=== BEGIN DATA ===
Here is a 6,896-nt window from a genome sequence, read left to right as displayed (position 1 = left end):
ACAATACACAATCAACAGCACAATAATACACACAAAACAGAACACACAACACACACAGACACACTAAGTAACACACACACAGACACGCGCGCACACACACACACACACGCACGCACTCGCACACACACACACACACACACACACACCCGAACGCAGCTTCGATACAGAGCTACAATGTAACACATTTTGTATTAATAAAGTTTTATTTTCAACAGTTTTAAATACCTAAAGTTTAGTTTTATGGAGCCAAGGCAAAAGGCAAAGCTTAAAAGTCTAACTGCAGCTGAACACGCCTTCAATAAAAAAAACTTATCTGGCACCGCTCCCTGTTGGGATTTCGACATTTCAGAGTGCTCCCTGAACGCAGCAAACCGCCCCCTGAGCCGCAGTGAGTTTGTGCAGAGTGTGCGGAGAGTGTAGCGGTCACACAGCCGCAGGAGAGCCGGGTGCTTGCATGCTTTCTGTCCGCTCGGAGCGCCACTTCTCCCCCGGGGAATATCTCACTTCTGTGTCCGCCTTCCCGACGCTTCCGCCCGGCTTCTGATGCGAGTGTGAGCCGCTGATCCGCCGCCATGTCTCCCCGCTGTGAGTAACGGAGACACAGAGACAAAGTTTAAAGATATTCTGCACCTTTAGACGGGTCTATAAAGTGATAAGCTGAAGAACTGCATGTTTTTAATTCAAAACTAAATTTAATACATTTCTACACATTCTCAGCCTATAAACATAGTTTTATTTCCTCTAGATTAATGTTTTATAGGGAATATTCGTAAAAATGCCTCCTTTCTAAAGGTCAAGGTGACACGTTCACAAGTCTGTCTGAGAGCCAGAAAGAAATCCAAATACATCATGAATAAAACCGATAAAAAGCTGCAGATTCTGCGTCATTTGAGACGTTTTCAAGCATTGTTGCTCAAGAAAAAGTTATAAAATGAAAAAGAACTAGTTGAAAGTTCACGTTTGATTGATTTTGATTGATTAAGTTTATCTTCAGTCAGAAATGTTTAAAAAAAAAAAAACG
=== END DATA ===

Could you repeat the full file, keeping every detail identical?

Here is a 6,896-nt window from a genome sequence, read left to right as displayed (position 1 = left end):
ACAATACACAATCAACAGCACAATAATACACACAAAACAGAACACACAACACACACAGACACACTAAGTAACACACACACAGACACGCGCGCACACACACACACACACGCACGCACTCGCACACACACACACACACACACACACACCCGAACGCAGCTTCGATACAGAGCTACAATGTAACACATTTTGTATTAATAAAGTTTTATTTTCAACAGTTTTAAATACCTAAAGTTTAGTTTTATGGAGCCAAGGCAAAAGGCAAAGCTTAAAAGTCTAACTGCAGCTGAACACGCCTTCAATAAAAAAAACTTATCTGGCACCGCTCCCTGTTGGGATTTCGACATTTCAGAGTGCTCCCTGAACGCAGCAAACCGCCCCCTGAGCCGCAGTGAGTTTGTGCAGAGTGTGCGGAGAGTGTAGCGGTCACACAGCCGCAGGAGAGCCGGGTGCTTGCATGCTTTCTGTCCGCTCGGAGCGCCACTTCTCCCCCGGGGAATATCTCACTTCTGTGTCCGCCTTCCCGACGCTTCCGCCCGGCTTCTGATGCGAGTGTGAGCCGCTGATCCGCCGCCATGTCTCCCCGCTGTGAGTAACGGAGACACAGAGACAAAGTTTAAAGATATTCTGCACCTTTAGACGGGTCTATAAAGTGATAAGCTGAAGAACTGCATGTTTTTAATTCAAAACTAAATTTAATACATTTCTACACATTCTCAGCCTATAAACATAGTTTTATTTCCTCTAGATTAATGTTTTATAGGGAATATTCGTAAAAATGCCTCCTTTCTAAAGGTCAAGGTGACACGTTCACAAGTCTGTCTGAGAGCCAGAAAGAAATCCAAATACATCATGAATAAAACCGATAAAAAGCTGCAGATTCTGCGTCATTTGAGACGTTTTCAAGCATTGTTGCTCAAGAAAAAGTTATAAAATGAAAAAGAACTAGTTGAAAGTTCACGTTTGATTGATTTTGATTGATTAAGTTTATCTTCAGTCAGAAATGTTTAAAAAAAAAAAAACG